Parents in their infinite wisdom decide that their children will have more homework and often drop their martial arts training and teenagers going to university often move away from the area of their club and don’t bother to find a new one.

THIS IS A BIG MISTAKE!

Why? The children going from Junior to Senior school will need to move up in their martial arts club to the adult training; because the bullies they will invariably encounter will be adult size and age. Their training needs to change to be able to deal with it emotionally and physically. They will soon be going out on their own and with friends and going to nightclubs and will encounter  nasty weaponised violence, their bodies are rapidly changing and they are likely to suffer attempted sexual assault, they will be changing friends and likely to befriend people that will try to introduce them to drugs. If they are able to keep their friends and be training in a healthy, challenging environment in a martial arts club and learning how to deal with all these new dangers they will have a MUCH better chance of staying sane, healthy and safe.

Homework and study can be challenging, the biggest enemies to academic success are distraction and laziness, the ability to be able train in a club and at home to learn to remain aware and focused are essential skills. you can only study for so long and need an activity that will correct posture, breathing, awareness and focus – what better than martial arts that will also keep you safe and can be practised anywhere, at any time without any special equipment?

Universities are the target of many different kinds of criminal, young, naive, distracted vulnerable targets make for easy pickings, muggings, rape, sexual assault and home invasion are most likely to happen at this time. Emotional intelligence, awareness and good training is essential to deal with these problems.

Schools and universities have become number crunchers and box tickers, they don’t like to admit they have these problems, at the end of the day the only person to keep youngsters safe at the time is inevitably the youngster themselves. They need good training.

The best thing parents can do is to keep their children and youngsters engaged in their martial arts wherever possible, make sure they are getting the right kind of training and give as much encouragement as possible – failure to do so can result in a very heavy price indeed.

 

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Stop Bullying!

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Stop Bullying!

I get very worried looking at a lot of social media posts by martial art instructors who have never undergone the holistic training of traditional martial arts and are still stuck in the neanderthal, excitable and violent mindset that the only way to deal with bullying is to become like the bully and hit them.  I grew up in that mindset on a South London Council Estate and would probably in prison for violence now if it hadn’t been for traditional martial arts.  For the past 45 years I have taught extensively in the education system, to police and security operatives of all kinds, in the UK and internationally and many social groups, from that broad base of experience I have drawn a few simple rules to start with.   Let me explain…..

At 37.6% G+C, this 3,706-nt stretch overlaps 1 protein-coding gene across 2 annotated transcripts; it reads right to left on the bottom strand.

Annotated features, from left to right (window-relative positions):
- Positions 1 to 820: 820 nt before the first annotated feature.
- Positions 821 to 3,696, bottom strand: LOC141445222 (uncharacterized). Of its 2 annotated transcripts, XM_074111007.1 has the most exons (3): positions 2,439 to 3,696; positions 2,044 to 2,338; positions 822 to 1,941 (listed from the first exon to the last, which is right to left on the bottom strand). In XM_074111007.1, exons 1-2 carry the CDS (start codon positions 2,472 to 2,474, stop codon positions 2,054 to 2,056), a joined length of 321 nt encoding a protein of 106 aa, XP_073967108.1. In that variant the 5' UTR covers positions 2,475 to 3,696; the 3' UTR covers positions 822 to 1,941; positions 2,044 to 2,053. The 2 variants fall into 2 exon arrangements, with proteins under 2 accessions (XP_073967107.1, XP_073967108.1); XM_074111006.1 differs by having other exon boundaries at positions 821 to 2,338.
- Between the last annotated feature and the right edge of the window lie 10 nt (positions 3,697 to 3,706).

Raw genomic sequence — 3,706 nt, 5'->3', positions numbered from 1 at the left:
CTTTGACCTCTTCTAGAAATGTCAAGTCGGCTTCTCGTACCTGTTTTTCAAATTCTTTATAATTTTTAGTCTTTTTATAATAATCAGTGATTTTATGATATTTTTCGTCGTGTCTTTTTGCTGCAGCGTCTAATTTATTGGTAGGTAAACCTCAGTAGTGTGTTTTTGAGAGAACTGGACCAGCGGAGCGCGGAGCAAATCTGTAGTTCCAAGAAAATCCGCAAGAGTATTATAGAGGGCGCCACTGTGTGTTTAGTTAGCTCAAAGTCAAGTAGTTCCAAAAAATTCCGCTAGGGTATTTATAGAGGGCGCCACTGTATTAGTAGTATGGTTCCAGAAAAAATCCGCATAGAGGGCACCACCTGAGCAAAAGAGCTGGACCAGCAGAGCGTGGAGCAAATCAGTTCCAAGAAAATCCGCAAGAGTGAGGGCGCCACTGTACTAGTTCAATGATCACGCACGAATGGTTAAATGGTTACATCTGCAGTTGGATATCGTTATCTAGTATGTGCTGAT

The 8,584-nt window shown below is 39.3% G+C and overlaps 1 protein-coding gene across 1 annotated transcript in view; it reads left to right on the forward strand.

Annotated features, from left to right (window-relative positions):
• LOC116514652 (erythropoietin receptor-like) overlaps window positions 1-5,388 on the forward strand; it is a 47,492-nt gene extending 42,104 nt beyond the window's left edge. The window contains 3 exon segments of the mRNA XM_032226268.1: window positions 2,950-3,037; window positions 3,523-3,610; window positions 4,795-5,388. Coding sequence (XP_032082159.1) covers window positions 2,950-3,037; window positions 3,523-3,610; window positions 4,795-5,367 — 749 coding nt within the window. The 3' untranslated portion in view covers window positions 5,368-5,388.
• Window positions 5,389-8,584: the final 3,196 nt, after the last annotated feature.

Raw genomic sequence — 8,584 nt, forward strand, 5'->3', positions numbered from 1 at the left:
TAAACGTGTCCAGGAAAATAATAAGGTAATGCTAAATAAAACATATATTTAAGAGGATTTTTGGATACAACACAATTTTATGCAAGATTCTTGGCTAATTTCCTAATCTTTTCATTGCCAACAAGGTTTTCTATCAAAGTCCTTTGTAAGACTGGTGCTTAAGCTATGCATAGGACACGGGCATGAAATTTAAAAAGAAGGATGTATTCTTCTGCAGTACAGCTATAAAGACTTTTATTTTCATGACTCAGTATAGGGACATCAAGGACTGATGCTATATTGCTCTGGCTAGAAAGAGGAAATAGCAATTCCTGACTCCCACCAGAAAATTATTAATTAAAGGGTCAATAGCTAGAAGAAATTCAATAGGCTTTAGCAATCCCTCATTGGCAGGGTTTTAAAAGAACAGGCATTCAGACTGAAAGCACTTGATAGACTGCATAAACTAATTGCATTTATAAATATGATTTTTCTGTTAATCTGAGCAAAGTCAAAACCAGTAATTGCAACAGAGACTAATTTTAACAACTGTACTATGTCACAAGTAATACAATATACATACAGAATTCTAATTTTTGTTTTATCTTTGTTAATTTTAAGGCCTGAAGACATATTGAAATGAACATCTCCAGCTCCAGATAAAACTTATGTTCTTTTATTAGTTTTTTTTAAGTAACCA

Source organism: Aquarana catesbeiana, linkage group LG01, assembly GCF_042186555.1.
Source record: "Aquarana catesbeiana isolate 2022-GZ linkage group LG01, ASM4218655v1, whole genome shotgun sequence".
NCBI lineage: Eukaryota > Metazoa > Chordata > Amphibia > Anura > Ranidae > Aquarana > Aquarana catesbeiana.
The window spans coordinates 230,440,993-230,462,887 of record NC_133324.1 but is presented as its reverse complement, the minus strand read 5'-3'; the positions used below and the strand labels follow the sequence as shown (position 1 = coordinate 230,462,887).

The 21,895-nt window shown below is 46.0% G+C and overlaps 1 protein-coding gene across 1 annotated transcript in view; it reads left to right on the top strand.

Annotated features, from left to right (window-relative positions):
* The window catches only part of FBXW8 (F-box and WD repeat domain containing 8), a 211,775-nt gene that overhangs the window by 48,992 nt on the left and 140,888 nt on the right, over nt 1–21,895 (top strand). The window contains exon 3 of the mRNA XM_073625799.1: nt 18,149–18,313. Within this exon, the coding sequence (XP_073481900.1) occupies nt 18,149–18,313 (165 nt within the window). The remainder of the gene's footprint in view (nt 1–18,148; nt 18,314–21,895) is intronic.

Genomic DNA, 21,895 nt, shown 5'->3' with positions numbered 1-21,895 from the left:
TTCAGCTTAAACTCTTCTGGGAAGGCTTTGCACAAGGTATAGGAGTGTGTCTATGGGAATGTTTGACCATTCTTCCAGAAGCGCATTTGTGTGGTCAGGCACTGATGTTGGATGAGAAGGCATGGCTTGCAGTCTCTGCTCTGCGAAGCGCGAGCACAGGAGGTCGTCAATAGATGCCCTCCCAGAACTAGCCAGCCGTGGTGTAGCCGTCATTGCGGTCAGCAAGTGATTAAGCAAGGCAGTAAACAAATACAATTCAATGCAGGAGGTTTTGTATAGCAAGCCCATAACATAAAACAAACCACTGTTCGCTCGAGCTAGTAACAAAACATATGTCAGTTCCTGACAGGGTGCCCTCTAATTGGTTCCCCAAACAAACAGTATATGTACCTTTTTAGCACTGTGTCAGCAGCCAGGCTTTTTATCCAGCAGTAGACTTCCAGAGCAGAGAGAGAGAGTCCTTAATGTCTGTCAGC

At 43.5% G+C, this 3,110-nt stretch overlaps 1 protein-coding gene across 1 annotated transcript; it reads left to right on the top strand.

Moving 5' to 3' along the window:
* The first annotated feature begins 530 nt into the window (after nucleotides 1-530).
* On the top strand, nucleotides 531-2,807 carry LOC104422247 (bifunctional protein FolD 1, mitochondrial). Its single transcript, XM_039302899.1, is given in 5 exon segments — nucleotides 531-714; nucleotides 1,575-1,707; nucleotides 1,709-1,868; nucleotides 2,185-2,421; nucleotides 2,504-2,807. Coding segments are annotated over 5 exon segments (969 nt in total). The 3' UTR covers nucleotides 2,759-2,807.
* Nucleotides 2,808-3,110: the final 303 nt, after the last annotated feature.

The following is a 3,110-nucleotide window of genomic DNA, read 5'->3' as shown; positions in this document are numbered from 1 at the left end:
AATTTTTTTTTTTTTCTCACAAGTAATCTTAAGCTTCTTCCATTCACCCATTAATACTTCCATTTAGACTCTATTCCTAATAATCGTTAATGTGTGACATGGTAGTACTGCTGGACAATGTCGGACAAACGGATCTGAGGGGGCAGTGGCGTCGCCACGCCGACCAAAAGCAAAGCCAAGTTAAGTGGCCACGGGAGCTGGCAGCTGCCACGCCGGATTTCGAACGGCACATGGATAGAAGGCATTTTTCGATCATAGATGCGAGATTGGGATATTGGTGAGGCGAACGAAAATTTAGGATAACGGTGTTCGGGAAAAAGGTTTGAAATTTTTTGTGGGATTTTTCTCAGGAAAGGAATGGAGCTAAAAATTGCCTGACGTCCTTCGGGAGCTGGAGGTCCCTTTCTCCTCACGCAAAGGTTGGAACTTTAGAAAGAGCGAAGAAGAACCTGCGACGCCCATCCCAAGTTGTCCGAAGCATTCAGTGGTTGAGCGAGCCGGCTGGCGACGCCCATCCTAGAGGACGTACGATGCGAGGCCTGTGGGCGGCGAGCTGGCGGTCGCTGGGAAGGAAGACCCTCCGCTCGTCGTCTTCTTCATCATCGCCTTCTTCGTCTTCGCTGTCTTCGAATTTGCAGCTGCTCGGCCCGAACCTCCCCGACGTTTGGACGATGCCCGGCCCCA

Fear is contagious and violence begets violence. In traditional martial arts we start with the person and work outwards. Our first 3 commands are ‘stand tall, breathe deep and focus the mind’ – body language, calmness and a focused mind are the essential places to start.  We call this neigong – ‘inner work’.

Body Language
Child or adult, the first lessons are how not to be a victim, drawing yourself up to your full height, looking everyone in the eye and using an authoritative voice, moving with confidence and not looking hunched, vague or dithery means that you are unlikely to picked on in the first place.

Emotional Intelligence
In our Zan Zuang ‘standing post’ practice we work on getting a connected strength and also the yin and yang aspects of emotional intelligence training the emotions to be patient, kind, tolerant and compassionate alongside resolve, determination and courage. This teaches students courtesy, good manners and how to be helpful and function well with others but if pushed will not be afraid to stand their ground and deal with aggression and negativity without becoming aggressive and negative themselves. The last thing you want is a child or adult who becomes a bully to deal with a bully.

Personal Space
We teach that your body belongs to you and no-one child or adult has the right to touch you without your permission. Your ‘reach out and touch space’ is your personal space and inside that is the ‘red’ zone where you will be actively defending yourself, the perimeter is the amber ‘highly aware’ zone where you are ready to act and further away is the ‘yellow’ zone where you are aware and watching mindfully – we are never in the lazy or distracted ‘white’ zone.